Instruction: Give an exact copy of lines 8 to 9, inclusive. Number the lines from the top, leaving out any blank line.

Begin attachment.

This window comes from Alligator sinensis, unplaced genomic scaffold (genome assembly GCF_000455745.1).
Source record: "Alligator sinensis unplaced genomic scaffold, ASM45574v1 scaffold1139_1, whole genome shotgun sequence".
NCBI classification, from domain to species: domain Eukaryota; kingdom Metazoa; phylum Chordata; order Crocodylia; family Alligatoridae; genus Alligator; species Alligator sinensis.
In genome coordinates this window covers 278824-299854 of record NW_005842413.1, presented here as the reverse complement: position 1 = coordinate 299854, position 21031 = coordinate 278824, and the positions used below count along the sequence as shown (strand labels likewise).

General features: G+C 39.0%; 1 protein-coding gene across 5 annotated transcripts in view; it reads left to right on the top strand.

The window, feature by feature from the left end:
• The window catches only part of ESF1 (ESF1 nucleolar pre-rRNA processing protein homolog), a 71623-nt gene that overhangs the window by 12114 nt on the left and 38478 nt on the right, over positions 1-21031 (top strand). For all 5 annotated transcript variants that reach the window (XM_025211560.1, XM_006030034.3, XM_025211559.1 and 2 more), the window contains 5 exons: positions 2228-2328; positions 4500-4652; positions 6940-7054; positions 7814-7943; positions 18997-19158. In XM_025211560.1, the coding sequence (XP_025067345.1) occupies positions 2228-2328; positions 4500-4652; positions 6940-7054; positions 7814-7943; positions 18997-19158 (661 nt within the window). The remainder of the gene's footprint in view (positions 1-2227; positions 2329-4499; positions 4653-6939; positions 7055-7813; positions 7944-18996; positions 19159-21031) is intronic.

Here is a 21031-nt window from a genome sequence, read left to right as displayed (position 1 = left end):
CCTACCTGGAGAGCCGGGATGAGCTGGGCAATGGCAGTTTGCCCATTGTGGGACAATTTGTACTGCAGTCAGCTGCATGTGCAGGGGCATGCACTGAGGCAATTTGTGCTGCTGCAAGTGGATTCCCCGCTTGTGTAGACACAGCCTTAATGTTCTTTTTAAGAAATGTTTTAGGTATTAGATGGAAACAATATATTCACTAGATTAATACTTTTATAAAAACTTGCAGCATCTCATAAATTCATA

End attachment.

Here is a 21031-nt window from a genome sequence, read left to right as displayed (position 1 = left end):
CCTACCTGGAGAGCCGGGATGAGCTGGGCAATGGCAGTTTGCCCATTGTGGGACAATTTGTACTGCAGTCAGCTGCATGTGCAGGGGCATGCACTGAGGCAATTTGTGCTGCTGCAAGTGGATTCCCCGCTTGTGTAGACACAGCCTTAATGTTCTTTTTAAGAAATGTTTTAGGTATTAGATGGAAACAATATATTCACTAGATTAATACTTTTATAAAAACTTGCAGCATCTCATAAATTCATA